Radiological dosimeter is an instrument for measurement of the absorbed dose of radiological
radiation the amount of energy absorbed by a body. Unit is Gray (Gy). This dosemeter is
light, portable and should be worn all the time, attached to pocket.
Film dosimeter: Used in work with radiological equipment and with radioactive isotopes in
medical diagnostics and therapy etc.
Is consisted of a dosimetric film, which is put in a little box. Its usually worn for 30 days.
Upon exposure to ionizing radiation the film is blackened proportionally to the radiological
dose. The degree of blackening can be measured with a photoelectric dose-reader.
Chemical dosimeter: Used in war conditions and during nuclear accidents.
Is pen-shaped, containing a glass ampule filled with a liquid chemical system. This system
changes its color upon exposure to ionizing radiation, ranging from yellow to red, with
increasing the radiological dose.
Results are read with a dose-reader, a colorimetric device. On the reader there is a cylinder
with marked values from 0-1220 cGy corresponding to different colors, which can be turned
around its axis. It is rotated until the dose/color corresponds to the color of the liquid in the
ampule.
If acute gamma radiation of the whole body occur:
<50 cGy No symptoms
200 cGy radiation sickness 50%/ lethality 10%
750 cGy lethality 100%

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Hygiene Practical Exam Questions 16

FOOD AND MILK


25. Microbiological examination of milk
Milk contains lactose (sugar), proteins, fats, vitamins, minerals, etc which makes it a great
environment for growth of microorganisms. When collecting milk for microbiological testing,
the sample must be taken under aseptic conditions and it should have been kept < 4C to
prevent further microbiological growth.
- In 1 mL of milk there may be up to 3.000.000 bacteria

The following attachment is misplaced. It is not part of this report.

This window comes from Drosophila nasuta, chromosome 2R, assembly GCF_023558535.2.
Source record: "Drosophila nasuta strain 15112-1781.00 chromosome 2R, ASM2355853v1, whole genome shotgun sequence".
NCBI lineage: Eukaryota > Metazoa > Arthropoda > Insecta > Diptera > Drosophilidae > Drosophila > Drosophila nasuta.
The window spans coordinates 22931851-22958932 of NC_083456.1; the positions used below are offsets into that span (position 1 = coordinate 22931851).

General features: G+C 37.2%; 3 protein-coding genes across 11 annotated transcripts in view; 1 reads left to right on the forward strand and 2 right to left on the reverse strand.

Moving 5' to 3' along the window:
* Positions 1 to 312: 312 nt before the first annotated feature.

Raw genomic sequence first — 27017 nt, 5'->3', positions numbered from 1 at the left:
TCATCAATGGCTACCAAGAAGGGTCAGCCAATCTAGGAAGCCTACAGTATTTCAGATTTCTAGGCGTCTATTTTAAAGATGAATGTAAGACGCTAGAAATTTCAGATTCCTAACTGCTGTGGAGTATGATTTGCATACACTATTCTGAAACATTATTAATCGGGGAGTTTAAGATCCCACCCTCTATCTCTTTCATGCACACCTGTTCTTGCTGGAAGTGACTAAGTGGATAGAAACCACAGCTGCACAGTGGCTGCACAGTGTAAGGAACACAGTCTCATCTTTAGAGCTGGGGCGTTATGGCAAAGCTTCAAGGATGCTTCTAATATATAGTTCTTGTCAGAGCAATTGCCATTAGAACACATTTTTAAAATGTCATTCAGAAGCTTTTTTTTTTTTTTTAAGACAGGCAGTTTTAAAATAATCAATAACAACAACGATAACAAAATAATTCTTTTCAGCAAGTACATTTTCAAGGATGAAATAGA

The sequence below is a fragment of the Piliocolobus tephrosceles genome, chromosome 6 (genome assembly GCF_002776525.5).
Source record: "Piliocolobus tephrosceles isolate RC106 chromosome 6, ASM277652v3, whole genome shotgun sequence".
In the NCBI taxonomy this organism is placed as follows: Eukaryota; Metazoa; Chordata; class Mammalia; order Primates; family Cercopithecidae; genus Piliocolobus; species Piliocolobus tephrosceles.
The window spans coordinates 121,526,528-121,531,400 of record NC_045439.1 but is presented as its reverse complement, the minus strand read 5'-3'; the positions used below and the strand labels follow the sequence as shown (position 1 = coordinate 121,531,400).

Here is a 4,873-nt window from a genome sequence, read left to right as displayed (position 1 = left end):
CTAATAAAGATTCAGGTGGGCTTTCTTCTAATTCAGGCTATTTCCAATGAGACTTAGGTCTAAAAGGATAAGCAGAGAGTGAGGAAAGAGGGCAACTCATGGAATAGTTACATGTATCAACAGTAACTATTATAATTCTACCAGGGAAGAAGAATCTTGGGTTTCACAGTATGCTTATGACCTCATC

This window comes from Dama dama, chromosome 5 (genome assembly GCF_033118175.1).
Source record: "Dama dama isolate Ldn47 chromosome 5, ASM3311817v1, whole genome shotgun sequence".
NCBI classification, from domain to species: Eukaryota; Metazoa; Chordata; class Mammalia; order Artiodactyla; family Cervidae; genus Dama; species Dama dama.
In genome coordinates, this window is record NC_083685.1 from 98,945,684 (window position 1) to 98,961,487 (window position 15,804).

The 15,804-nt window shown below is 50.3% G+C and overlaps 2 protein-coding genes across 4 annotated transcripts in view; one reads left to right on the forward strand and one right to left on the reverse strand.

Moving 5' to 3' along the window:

- Up to 100.000 in 1 mL of pasteurized milk
- Sterilized milk has 0 bacteria per 1 mL
Pasteurized milk may not contain E. coli, Proteus, Clostridiae, nor coagulase positive
staphylococcus.
The procedure is performed by
(1) diluting 20 mL of milk with 180 mL of 0.9% NaCl or 1 mL of milk with 9 mL of 0.9%
NaCl in an Erlenmeyer flask.
(2) Then 1 mL of this dilution is poured into a petri dish while (3) adding 15 mL of blood
agar. (4) Incubate for 72 hrs @30C and count the colonies when it is done. 1 bacteria = 1
colony. Then multiply the number of bacteria with the degree of milk dilution.
For specific testing of aerobic microbacterial content in 1mL of sterile milk, a different
procedure is applied: (1) Shake the milk well, then put 1 mL of milk onto two separate petri
dishes with starch agar. (2) Incubate at 30C and 55C, respectively, for 72 hours. If no
colonies are observed, there is no aerobe bacterial growth.
For testing of anarerobic microbacterial growth in milk, (1) heat 1 mL of milk in an
Erlenmeyer bottle for 10 min at 80C to eradicate vital forms of vegetative microorganisms.
Then (2) incubate for 72 hrs @ 34C. (3) Count the amount of colonies and gas produced, and
if any, the milk is contaminated.

26. Household dietary survey


This survey is performed over 5-7 days in order to assess the dietary intake of a nonhomogenous group of people. The goal is to obtain data that may suggest a difference in
dietary habits within different geographical areas, ethnic groups, and socioeconomic levels.
The survey sample must be representative of a number of households in one region.
This survey can be performed using different methods:
(1) The precise weighting method: All the food consumed by the household must be
quantitatively measured, and then 10% of the total amount is subtracted (this would represent
the left over food which would be thrown away). During 5-7 days.
(2) The consumption method, where one records the overall consumption of each specific
food item during 1 month or 1 year
(3) The inventory method, where a qualitative assessment of the food found in the household
at the time is performed
(4) The food consumption analysis method, where a lab analyses the nutrients in order to
estimate the accurate nutrient intake by the household.
A household is either a single person living alone or a collective of people who live together

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in the same household unit.
The data obtained includes age, gender, profession or level of education.
Data processing: the total amount of Kcal is calculated (using tables) and divided by the
amount of days the survey was going on the total amount of calories for the entire
household during one day. This is multiplied with the corresponding nutritional coefficient
(which is standardized using the data obtained).